Dame Barbara Hepworth (1903 – 1975) was a British sculptor known for modernist shapes and figures. Writings and Conversations gathers Hepworth’s articles, essays, and interviews from 1933 until her death in 1975.
Throughout this work she is clear on what drives her, the concepts of fear and truth, the difference between modelling and carving, the defining feeling of presence in her work.
I do not like drama in sculpture. To me drama has its fulfilment in time and space – not in being arrested in concrete material. I want to achieve a ‘presence’ in my sculptures of such a kind that they remain true and valid in all moods.
Although Hepworth is less known than her contemporary Henry Moore she has become more popular and better understood recently due to exhibitions like the Tate’s 2015 Retrospective. Hepworth’s work is also on full-time exhibit at the Hepworth Wakefield in West Yorkshire. Landscape was intensely meaningful for Hepworth.
When I visited Greece and the islands of the Aegean I was greatly moved by the extraordinary power of the vertical in a landscape which was surrounded by the curved horizon of the sea. In the similar clear brilliant light of West Penwith – this last twenty miles of England thrusting out into the Atlantic and enclosed by sea on three sides.
Hepworth saw place in its physicality, apart from meaning. Lines, formations, change over time, like fellow British sculptor Andy Goldsworthy, Hepworth knew her work had to dialogue with the landscape and yet stand apart.
In this pure light the solitary human figure, standing on a hill or cliff, sand or rock, becomes a strong column, a thrust out of the land, as strong as the rock itself and powerfully rooted; but the impression overall is one of the growth and expansion, a rising form which reaches outwards and upwards.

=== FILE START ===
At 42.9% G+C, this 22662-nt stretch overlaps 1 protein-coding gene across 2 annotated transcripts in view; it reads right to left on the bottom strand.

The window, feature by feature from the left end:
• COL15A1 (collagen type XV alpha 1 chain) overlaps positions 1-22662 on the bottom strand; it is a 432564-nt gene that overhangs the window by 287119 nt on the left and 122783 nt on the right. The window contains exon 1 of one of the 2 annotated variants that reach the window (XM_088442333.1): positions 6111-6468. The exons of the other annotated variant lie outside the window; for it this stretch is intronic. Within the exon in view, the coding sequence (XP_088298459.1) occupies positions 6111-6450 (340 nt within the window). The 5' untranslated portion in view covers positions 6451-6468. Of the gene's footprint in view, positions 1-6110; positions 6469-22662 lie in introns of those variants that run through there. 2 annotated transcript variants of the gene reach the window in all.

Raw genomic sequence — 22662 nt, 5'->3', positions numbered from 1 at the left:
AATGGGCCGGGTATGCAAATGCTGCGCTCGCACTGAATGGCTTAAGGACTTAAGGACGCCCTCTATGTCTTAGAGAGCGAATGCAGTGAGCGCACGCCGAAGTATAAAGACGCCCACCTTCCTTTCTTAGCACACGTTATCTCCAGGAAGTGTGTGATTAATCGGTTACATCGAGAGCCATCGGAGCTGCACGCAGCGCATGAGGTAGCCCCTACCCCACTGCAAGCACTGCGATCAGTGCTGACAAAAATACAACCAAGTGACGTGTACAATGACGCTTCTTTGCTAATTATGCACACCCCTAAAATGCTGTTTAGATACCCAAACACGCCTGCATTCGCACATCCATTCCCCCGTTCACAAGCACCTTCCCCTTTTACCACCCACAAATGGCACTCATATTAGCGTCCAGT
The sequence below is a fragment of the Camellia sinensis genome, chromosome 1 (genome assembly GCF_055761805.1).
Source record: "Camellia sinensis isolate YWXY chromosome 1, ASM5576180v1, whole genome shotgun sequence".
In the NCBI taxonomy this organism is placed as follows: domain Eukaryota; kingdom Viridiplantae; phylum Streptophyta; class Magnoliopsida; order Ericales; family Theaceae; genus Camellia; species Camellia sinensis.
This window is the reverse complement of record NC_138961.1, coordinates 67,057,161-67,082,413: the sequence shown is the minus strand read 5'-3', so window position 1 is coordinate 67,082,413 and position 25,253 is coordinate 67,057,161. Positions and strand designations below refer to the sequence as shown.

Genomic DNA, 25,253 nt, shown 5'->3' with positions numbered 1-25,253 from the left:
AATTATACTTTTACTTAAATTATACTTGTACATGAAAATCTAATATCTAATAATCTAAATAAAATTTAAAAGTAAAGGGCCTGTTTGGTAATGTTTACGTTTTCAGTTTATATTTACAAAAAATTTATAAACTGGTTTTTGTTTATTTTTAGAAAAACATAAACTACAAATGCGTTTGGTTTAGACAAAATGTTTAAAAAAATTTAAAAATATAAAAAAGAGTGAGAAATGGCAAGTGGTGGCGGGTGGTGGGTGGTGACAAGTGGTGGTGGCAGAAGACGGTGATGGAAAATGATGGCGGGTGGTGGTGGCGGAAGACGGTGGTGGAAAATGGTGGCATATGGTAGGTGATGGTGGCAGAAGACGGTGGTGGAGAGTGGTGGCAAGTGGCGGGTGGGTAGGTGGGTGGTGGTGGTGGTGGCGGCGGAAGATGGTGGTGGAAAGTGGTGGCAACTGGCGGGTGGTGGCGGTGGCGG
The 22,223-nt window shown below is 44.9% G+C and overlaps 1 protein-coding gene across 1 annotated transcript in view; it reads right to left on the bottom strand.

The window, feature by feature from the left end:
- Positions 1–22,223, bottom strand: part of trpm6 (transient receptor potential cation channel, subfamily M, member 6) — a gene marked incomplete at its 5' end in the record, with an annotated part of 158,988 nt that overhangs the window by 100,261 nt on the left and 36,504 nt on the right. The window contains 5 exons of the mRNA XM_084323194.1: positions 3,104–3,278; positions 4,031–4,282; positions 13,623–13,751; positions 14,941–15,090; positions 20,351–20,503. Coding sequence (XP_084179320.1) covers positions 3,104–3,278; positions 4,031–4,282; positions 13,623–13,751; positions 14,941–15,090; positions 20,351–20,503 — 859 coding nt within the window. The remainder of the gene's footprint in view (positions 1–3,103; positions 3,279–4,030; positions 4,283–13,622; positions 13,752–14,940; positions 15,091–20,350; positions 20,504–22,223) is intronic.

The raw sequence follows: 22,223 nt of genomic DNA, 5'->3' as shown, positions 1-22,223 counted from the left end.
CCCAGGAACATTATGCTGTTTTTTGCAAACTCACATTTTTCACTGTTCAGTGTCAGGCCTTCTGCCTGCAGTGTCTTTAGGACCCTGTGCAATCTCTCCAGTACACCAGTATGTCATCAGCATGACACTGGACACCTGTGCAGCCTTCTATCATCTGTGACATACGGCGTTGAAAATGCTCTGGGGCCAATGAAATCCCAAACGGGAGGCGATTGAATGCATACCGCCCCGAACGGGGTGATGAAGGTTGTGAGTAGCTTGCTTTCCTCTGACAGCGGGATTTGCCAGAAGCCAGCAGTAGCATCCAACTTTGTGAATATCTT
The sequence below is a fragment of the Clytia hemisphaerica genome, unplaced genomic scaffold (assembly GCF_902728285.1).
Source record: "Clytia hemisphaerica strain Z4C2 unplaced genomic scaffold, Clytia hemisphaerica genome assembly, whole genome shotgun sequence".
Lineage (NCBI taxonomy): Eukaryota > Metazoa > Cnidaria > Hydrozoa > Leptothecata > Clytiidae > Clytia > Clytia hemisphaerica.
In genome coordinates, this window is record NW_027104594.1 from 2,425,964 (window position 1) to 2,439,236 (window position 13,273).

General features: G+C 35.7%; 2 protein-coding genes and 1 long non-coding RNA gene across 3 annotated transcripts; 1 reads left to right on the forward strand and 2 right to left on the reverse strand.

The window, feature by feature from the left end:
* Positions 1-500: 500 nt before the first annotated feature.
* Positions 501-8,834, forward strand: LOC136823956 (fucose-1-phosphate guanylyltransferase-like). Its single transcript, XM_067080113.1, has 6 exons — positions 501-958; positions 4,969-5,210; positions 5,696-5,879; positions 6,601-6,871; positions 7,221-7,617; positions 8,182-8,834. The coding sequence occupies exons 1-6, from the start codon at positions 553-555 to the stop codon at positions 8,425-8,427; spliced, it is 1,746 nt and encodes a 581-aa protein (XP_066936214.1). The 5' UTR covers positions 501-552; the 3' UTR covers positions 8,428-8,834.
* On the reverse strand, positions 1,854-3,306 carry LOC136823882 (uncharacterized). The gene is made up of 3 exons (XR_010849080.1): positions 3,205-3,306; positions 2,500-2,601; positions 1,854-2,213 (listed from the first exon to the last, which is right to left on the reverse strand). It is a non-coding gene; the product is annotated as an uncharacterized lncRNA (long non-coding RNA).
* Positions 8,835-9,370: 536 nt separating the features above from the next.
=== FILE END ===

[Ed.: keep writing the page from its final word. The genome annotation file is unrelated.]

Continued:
Hepworth’s studio garden in St. Ives where she produced most of her work, see – and touch – many of her pieces. Her combination of shapes, lines, even materials in such proportion makes one feel something unspoken. Lines or holes are often added, why? Perhaps she felt something was missing, yet undiscovered.
Carving is very different from modelling. You must see what is inside, cut away and get at it. With modeling you can change it, push it – it is more like painting, whereas carving is like music.
This assortment of essays and interviews offers essential personal insight into an artist who was driven by the contemplation of the mystery that propels us through imagination and into art.
Supplement Hepworth’s thoughts on emotion and structure withGaston Bachelard’s The Poetics of Space, a work mixes poetics, illusion and common imagery to localize some of our most abstract self-concepts or with a look at the ways different people have turned memory into physical space